Libyan teachers get ready for education overhaul

Teachers at Nemuthajia Elementary School in Benghazi, Libya, will return Sept. 17 for the first day of classes in a new Libya. It will be the first time in 42 years they can teach the truth, they say.

Zohra Bensemra/Reuters
Children sing a new national anthem during the raising of the Kingdom of Libya flag at their school in Tripoli, Libya, on Aug. 29.

At a small elementary school here in Libya’s second-largest city, dozens of teachers are preparing for the first day of classes since the fighting started in February and abruptly forced all schools to close.

They gather in sunny but spare classrooms surrounding a bare courtyard with peach walls. According to a sign above the entrance, this is Maarakat El Karama Elementary School. But the teachers shake their heads at mention of the name. It was bestowed on the school after the 1969 coup led by Muammar Qaddafi, who became Libya’s leader for the next 42 years before being ousted by this year’s revolution. The teachers have decided to return to the original name of the school, El Nemuthajia. It means “exemplary.”

But the school’s name isn’t the only thing that will change when students come back on Sept. 17. “Next week, for the first time in 40 years, the teachers will begin teaching the truth,” says Zakia Abdel Nabi, an elderly Arabic language teacher.

Getting rid of Qaddafi propaganda that fills the textbooks is just one of the tasks ahead as Libya faces the enormous challenge – and opportunity – of rebuilding an education system that was systematically eroded for four decades. Libya’s new leaders must also work to transform a system that sought to instill the regime’s ideology in unquestioning students into one that encourages dissenting opinions, critical thinking, and dialogue. Doing so, say education experts, will be key to building a strong and democratic Libya.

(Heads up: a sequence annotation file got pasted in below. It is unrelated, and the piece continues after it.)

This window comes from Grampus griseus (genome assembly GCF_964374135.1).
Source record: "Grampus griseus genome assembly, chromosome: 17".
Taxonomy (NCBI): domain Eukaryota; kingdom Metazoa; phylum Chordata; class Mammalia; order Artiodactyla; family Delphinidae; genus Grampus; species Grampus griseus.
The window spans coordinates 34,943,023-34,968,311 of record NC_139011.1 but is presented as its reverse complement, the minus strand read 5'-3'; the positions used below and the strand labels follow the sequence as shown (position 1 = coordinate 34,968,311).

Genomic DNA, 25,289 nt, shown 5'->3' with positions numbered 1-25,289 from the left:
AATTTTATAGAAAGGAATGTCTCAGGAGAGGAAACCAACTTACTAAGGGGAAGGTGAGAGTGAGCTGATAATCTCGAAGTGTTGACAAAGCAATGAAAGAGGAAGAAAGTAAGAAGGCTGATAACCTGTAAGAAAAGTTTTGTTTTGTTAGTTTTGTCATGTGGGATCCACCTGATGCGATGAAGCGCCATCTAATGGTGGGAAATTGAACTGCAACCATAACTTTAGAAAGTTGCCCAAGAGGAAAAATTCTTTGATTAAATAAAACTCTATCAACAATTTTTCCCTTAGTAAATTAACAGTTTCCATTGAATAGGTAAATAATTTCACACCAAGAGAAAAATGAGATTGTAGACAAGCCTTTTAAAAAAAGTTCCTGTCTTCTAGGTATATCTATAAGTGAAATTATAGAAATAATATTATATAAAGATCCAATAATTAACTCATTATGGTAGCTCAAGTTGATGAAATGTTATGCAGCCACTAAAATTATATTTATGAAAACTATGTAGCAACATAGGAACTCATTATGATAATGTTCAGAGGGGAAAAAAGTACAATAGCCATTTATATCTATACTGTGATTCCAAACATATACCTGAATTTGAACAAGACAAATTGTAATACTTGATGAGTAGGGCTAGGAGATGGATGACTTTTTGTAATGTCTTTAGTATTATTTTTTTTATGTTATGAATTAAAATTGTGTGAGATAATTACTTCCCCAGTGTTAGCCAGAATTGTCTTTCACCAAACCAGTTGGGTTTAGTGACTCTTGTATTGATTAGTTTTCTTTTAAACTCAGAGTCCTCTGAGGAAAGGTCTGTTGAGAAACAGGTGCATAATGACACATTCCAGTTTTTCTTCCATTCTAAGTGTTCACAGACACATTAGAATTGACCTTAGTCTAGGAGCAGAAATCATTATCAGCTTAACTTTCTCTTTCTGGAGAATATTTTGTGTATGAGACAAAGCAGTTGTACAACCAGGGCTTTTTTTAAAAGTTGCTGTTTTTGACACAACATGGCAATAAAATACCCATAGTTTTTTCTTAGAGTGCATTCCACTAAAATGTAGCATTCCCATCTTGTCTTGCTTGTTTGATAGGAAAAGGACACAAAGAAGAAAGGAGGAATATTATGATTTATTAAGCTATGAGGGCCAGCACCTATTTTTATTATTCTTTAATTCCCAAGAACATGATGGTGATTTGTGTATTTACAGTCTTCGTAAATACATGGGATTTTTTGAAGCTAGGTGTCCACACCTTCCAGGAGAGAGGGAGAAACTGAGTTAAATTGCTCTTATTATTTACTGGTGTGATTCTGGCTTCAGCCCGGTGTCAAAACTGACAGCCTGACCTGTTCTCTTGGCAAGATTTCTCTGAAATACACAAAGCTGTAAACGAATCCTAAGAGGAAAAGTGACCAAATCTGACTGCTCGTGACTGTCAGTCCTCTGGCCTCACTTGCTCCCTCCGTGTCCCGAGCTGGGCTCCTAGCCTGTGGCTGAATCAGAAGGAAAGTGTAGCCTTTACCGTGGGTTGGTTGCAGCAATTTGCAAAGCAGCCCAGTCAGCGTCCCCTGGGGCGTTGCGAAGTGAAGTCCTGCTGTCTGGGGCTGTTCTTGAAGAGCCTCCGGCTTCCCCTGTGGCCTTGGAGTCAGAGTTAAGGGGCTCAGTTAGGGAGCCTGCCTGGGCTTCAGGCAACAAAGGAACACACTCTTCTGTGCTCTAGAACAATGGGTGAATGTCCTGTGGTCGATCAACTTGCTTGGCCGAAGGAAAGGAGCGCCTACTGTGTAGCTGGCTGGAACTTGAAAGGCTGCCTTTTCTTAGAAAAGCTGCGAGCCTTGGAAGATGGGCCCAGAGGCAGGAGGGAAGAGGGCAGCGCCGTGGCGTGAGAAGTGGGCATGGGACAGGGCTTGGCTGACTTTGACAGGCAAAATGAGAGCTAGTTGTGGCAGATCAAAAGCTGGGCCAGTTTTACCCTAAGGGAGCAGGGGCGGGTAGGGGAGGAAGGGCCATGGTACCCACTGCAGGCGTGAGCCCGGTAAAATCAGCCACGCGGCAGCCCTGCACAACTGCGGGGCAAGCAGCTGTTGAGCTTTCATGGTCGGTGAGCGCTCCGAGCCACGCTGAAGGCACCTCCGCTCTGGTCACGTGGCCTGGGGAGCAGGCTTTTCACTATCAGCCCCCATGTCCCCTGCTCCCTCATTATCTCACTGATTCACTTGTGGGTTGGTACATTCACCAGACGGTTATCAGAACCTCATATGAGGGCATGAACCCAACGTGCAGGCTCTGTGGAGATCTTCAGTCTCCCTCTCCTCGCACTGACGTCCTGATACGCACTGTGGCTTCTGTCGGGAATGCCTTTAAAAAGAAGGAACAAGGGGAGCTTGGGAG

“If education doesn’t change, nothing else will change,” says Hana El Gallal, a law professor at Benghazi University and rights activist. “This is for me the biggest challenge and the biggest fight ahead.”

Textbooks, classes heavily influenced by Qaddafi

And there is much work to be done. Teachers receive dismal salaries, and little, if any, training. Corporal punishment for students is rife. Officials say that new school construction has been mostly nonexistent for 20 years while the population grew, leading to overcrowding. (Making matters worse, during the revolution hundreds of school buildings across the country were damaged or mined, looted, or used as makeshift munitions storage depots, prisons, or housing for refugees.)

And while teaching standards were low, 9th and 12th grade exams were purposefully made so difficult that only 30 percent of the students would pass and go on to secondary and higher education. That left 70 percent of them to drop out of school altogether or go to technical training, says Wafa Bugaighis, an official with the transitional leadership’s Ministry of Education who helped develop the ministry’s plan for getting education back on track.

“There was a systematic destruction of the education sector,” she says. “There has been no training, no investment, no upgrading.”

Textbooks were infused with Qaddafi regime ideals to train obedient citizens. The most blatant was a subject called “The People’s Society," in which students studied, among other things, Qaddafi’s Green Book laying out his political philosophy. But his propaganda was also woven into history textbooks, which teachers say almost totally omitted mention of the monarchy that Qaddafi’s coup overthrew.